If a notifiable disease appears for the first time or reappears after a period of absence in a country, the Animal Health Service should inform the neighbouring and trading countries and the international organizations concerned without delay, as well as the regional and subregional agencies of governmental veterinary cooperation where applicable.
Periodic reporting (other than notifiable diseases)
Field services, quarantine services, diagnostic laboratories, special control and eradication schemes, artificial insemination centres and general animal health programmes should submit periodic reports to the central directorate, indicating diseases diagnosed, number of tests, vaccinations and treatments performed, results of tests and decisions taken at inspection. Special control and eradication schemes should record and report the number of herds and animals covered by the scheme, the number of certified free herds and the number of animals therein. Where appropriate, the number of inseminations, conceptions and carvings, and results of veterinary examination of females following failed conception or abortion, should be recorded and periodically reported by artificial insemination centres and infertility control schemes.
Reporting on import inspection
Findings made, decisions taken and actions accomplished with regard to imports, inspection of animals and products should be reported to the central directorate without delay and on the day of inspection, if any restrictive or prohibitive action is implied. Otherwise, relevant reports should be assembled and submitted periodically.
The Animal Health Service should issue:
periodic bulletins, at convenient intervals, providing information on the occurrence of notifiable diseases;
annual reports, providing information on the state of officially controlled diseases, other diseases diagnosed by field and laboratory services, type and number of vaccinations and other findings made and actions accomplished by the Animal Health Service.
The bulletins and annual reports
should be published by the government and/or on behalf of the government by the
international and, where applicable, regional or subregional governmental organizations
designated for this purpose.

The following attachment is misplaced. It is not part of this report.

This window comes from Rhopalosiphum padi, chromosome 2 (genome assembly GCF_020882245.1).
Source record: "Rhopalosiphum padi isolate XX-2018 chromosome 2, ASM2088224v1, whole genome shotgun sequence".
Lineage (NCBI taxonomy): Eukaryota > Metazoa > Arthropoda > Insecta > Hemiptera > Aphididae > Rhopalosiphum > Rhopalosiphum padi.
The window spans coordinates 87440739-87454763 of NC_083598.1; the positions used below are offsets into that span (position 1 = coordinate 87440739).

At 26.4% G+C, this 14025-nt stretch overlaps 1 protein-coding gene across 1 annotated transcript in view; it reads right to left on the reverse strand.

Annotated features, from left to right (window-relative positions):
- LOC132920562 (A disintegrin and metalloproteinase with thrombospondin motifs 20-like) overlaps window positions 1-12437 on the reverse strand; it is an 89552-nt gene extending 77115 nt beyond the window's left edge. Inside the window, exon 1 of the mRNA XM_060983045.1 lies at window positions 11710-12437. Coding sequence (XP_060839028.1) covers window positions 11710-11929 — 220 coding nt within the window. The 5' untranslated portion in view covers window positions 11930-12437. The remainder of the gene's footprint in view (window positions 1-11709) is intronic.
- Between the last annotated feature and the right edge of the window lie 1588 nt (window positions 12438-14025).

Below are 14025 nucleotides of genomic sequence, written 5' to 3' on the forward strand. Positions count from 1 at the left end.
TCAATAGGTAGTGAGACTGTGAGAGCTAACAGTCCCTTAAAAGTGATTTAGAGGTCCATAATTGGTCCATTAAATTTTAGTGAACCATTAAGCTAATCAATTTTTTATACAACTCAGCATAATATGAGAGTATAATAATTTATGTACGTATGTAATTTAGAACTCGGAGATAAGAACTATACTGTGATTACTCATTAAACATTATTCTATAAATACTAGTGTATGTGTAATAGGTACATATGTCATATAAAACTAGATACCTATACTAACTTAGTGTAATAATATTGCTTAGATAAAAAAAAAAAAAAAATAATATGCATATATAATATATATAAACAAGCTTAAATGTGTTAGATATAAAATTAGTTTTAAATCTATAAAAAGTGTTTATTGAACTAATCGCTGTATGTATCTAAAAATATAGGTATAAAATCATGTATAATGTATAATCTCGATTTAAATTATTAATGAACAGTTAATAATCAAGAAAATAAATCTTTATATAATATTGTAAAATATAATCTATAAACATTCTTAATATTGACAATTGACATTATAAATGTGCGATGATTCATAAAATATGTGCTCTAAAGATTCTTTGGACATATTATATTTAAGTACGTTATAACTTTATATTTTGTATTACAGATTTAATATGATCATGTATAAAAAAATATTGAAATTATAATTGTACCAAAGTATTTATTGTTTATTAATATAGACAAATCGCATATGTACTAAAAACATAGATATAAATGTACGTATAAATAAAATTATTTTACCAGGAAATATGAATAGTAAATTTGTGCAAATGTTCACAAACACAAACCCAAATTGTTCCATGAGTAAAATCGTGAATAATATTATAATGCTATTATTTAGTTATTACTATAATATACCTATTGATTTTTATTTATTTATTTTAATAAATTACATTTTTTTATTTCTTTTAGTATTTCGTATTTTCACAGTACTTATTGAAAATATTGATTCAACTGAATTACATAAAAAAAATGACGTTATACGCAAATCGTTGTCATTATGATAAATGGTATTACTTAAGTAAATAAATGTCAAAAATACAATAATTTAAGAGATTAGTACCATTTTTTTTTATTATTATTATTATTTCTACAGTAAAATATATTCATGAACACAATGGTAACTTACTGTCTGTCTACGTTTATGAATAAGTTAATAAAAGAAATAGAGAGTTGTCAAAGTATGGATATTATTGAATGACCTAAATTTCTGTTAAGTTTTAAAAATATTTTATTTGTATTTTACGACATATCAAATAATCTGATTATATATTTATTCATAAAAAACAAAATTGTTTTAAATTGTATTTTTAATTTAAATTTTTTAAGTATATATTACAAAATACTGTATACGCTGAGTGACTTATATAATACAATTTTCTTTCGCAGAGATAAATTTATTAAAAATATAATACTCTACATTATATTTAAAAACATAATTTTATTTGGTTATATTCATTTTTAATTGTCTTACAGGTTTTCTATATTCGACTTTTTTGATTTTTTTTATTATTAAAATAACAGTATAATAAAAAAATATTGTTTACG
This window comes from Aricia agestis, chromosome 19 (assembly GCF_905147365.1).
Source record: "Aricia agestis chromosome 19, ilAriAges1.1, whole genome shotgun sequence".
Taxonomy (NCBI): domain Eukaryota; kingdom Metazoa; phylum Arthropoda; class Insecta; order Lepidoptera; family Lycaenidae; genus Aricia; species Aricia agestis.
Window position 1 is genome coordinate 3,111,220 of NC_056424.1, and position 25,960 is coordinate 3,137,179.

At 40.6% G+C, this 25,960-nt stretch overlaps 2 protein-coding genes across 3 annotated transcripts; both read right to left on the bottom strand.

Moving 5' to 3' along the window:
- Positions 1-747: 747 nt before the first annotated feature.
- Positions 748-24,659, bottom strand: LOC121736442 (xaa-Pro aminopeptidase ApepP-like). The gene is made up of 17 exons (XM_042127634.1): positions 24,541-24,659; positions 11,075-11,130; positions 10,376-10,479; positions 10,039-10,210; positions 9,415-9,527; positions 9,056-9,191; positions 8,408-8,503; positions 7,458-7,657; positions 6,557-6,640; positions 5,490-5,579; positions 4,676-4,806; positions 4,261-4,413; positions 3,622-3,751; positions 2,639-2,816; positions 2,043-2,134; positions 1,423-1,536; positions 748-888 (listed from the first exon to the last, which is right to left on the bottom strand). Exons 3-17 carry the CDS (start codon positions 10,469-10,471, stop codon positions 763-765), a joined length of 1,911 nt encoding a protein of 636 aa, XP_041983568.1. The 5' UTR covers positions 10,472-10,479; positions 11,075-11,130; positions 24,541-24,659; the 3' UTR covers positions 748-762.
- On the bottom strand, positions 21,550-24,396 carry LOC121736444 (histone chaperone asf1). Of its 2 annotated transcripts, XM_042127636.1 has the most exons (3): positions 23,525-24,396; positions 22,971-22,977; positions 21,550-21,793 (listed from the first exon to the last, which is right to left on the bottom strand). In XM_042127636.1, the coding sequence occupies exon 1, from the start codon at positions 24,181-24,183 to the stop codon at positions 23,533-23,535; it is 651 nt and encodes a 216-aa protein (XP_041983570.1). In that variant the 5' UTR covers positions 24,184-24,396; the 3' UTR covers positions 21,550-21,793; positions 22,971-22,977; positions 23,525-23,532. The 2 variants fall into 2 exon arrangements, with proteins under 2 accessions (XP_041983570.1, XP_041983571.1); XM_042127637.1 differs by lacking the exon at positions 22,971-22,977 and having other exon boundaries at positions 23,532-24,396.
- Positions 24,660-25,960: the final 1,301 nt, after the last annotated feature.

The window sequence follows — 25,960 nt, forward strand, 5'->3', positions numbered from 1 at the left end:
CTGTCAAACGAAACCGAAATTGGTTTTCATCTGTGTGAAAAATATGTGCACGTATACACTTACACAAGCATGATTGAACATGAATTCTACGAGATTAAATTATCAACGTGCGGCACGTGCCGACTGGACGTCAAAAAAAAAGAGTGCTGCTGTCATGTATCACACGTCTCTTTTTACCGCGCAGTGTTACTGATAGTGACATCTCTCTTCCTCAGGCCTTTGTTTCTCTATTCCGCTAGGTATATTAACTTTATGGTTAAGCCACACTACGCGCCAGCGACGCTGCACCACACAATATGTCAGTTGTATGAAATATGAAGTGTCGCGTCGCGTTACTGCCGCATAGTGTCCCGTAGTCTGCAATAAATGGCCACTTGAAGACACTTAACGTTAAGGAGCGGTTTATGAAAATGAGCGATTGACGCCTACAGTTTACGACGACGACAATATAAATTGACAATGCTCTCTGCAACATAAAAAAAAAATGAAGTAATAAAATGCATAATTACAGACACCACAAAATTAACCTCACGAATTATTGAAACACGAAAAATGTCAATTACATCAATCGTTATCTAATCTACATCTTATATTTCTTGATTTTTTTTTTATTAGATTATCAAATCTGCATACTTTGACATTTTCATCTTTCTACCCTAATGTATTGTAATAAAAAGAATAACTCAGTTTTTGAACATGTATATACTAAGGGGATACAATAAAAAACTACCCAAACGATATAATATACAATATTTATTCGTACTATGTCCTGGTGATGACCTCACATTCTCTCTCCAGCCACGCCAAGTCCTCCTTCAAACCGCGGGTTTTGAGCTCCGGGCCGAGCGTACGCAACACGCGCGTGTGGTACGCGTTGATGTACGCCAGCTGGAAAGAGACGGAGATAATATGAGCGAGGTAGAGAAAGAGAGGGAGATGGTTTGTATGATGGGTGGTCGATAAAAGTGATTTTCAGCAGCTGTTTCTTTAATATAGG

Groups of communicable diseases
Animal diseases are classified by FAO/WHO/OIE according to their importance and rapidity of spread, as follows:
- communicable diseases that have the potential for very serious and rapid spread, irrespective of national borders, which are of serious socio-economic or public health consequence and which are of major importance in the international trade of livestock and livestock products.
List B - communicable diseases considered to be of socio-economic and/or public health importance within countries that are significant in the international trade of livestock and livestock products.
List C (FAO) - communicable diseases with economic, public health and/or social importance at the local level.
Reporting to International organizations
Any diseases in List A or an occurrence of a disease in List B that is of exceptional epidemiological importance to other countries should be notified by telex, telegram or telefax to OIE, and to other relevant organizations, neighbouring countries and countries with animal and/or animal product trading links, within 24 hours following confirmation of a case or outbreak.
For OIE member countries, the subsequent reporting procedure and routine reports should be in accordance with the OIE Guide.
OIE communicates information to member countries:
by telex, telegram or telefax to countries at immediate risk and by mail to the other countries;
through the monthly OIE Bulletin, which provides data on diseases in Lists A and B as necessary;
through the OIE annual publication World Animal Health.
Countries that are not members of OIE should report as above to the FAO Animal Health Service, Rome. FAO will forward the information to OIE in accordance with an official agreement between the two organizations and also to other countries at risk.
Every year FAO, WHO and OIE send to the directors of animal health services a joint questionnaire for the preparation of both the FAO/WHO/OIE Animal Health Yearbook and the OIE World Animal Health.
This questionnaire is divided into two parts: Part I for information regarding diseases in Lists A and B and Part II for information regarding diseases in List C, the number of cases of zoonoses in humans and the number of veterinary personnel.
The diseases in OIE Lists A and B
are given in Annex 4.
FAO/WHO/OIE. Animal Health Yearbook. Rome, FAO.
OIE Bulletin (monthly). Paris, OIE.
OIE World Animal Health (yearly). New animal disease outbreaks - statistics. (No. 1). Animal health status and disease control methods (No. 2). Part 1: reports; part 2: tables. Paris, OIE.